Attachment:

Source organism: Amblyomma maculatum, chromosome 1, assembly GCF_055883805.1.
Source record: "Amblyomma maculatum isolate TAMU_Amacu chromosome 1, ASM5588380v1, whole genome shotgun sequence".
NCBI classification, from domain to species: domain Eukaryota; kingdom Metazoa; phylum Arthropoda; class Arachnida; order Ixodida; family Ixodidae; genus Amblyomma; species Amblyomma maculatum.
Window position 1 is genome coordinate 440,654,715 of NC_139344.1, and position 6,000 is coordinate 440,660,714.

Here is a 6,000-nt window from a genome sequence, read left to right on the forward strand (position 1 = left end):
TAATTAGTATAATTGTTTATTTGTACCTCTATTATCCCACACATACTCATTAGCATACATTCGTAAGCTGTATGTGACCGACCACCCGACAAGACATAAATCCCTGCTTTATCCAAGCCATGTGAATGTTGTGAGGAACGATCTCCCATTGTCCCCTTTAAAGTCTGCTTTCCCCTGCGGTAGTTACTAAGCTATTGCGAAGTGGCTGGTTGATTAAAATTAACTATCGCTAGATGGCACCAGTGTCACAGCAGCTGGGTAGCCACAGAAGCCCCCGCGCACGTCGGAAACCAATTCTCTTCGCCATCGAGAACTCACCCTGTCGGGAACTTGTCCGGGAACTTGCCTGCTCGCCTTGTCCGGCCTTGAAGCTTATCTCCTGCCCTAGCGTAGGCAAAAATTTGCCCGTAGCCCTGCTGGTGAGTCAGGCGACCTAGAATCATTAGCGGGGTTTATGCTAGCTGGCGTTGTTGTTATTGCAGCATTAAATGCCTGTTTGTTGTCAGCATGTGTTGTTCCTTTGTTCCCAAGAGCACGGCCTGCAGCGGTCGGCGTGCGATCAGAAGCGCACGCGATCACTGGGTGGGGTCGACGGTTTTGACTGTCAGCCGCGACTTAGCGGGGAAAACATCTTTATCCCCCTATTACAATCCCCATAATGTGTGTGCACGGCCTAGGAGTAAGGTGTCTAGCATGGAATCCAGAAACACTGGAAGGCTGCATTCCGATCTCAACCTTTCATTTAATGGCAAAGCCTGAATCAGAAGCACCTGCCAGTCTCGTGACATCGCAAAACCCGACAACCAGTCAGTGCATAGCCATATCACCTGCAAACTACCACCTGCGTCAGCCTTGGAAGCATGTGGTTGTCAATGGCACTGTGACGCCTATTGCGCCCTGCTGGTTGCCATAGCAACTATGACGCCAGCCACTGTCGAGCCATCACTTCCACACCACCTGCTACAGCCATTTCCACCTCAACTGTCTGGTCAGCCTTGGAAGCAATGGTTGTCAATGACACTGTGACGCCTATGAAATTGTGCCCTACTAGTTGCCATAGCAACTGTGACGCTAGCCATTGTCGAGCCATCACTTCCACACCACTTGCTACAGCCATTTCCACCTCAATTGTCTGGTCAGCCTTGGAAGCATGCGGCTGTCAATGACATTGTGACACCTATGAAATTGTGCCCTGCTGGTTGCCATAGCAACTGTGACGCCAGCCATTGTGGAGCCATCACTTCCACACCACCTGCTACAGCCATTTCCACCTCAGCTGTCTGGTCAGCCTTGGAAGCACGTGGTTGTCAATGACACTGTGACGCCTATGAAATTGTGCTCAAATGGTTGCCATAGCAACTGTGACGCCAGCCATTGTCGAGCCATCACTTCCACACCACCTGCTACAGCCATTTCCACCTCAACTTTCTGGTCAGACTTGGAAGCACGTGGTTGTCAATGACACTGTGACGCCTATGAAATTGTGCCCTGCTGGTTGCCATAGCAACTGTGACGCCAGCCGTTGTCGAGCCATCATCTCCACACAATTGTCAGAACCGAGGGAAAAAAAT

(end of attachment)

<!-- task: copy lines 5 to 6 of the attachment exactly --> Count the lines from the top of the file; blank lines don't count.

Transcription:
Here is a 6,000-nt window from a genome sequence, read left to right on the forward strand (position 1 = left end):
TAATTAGTATAATTGTTTATTTGTACCTCTATTATCCCACACATACTCATTAGCATACATTCGTAAGCTGTATGTGACCGACCACCCGACAAGACATAAATCCCTGCTTTATCCAAGCCATGTGAATGTTGTGAGGAACGATCTCCCATTGTCCCCTTTAAAGTCTGCTTTCCCCTGCGGTAGTTACTAAGCTATTGCGAAGTGGCTGGTTGATTAAAATTAACTATCGCTAGATGGCACCAGTGTCACAGCAGCTGGGTAGCCACAGAAGCCCCCGCGCACGTCGGAAACCAATTCTCTTCGCCATCGAGAACTCACCCTGTCGGGAACTTGTCCGGGAACTTGCCTGCTCGCCTTGTCCGGCCTTGAAGCTTATCTCCTGCCCTAGCGTAGGCAAAAATTTGCCCGTAGCCCTGCTGGTGAGTCAGGCGACCTAGAATCATTAGCGGGGTTTATGCTAGCTGGCGTTGTTGTTATTGCAGCATTAAATGCCTGTTTGTTGTCAGCATGTGTTGTTCCTTTGTTCCCAAGAGCACGGCCTGCAGCGGTCGGCGTGCGATCAGAAGCGCACGCGATCACTGGGTGGGGTCGACGGTTTTGACTGTCAGCCGCGACTTAGCGGGGAAAACATCTTTATCCCCCTATTACAATCCCCATAATGTGTGTGCACGGCCTAGGAGTAAGGTGTCTAGCATGGAATCCAGAAACACTGGAAGGCTGCATTCCGATCTCAACCTTTCATTTAATGGCAAAGCCTGAATCAGAAGCACCTGCCAGTCTCGTGACATCGCAAAACCCGACAACCAGTCAGTGCATAGCCATATCACCTGCAAACTACCACCTGCGTCAGCCTTGGAAGCATGTGGTTGTCAATGGCACTGTGACGCCTATTGCGCCCTGCTGGTTGCCATAGCAACTATGACGCCAGCCACTGTCGAGCCATCACTTCCACACCACCTGCTACAGCCATTTCCACCTCAACTGTCTGGTCAGCCTTGGAAGCAATGGTTGTCAATGACACTGTGACGCCTATGAAATTGTGCCCTACTAGTTGCCATAGCAACTGTGACGCTAGCCATTGTCGAGCCATCACTTCCACACCACTTGCTACAGCCATTTCCACCTCAATTGTCTGGTCAGCCTTGGAAGCATGCGGCTGTCAATGACATTGTGACACCTATGAAATTGTGCCCTGCTGGTTGCCATAGCAACTGTGACGCCAGCCATTGTGGAGCCATCACTTCCACACCACCTGCTACAGCCATTTCCACCTCAGCTGTCTGGTCAGCCTTGGAAGCACGTGGTTGTCAATGACACTGTGACGCCTATGAAATTGTGCTCAAATGGTTGCCATAGCAACTGTGACGCCAGCCATTGTCGAGCCATCACTTCCACACCACCTGCTACAGCCATTTCCACCTCAACTTTCTGGTCAGACTTGGAAGCACGTGGTTGTCAATGACACTGTGACGCCTATGAAATTGTGCCCTGCTGGTTGCCATAGCAACTGTGACGCCAGCCGTTGTCGAGCCATCATCTCCACACAATTGTCAGAACCGAGGGAAAAAAAT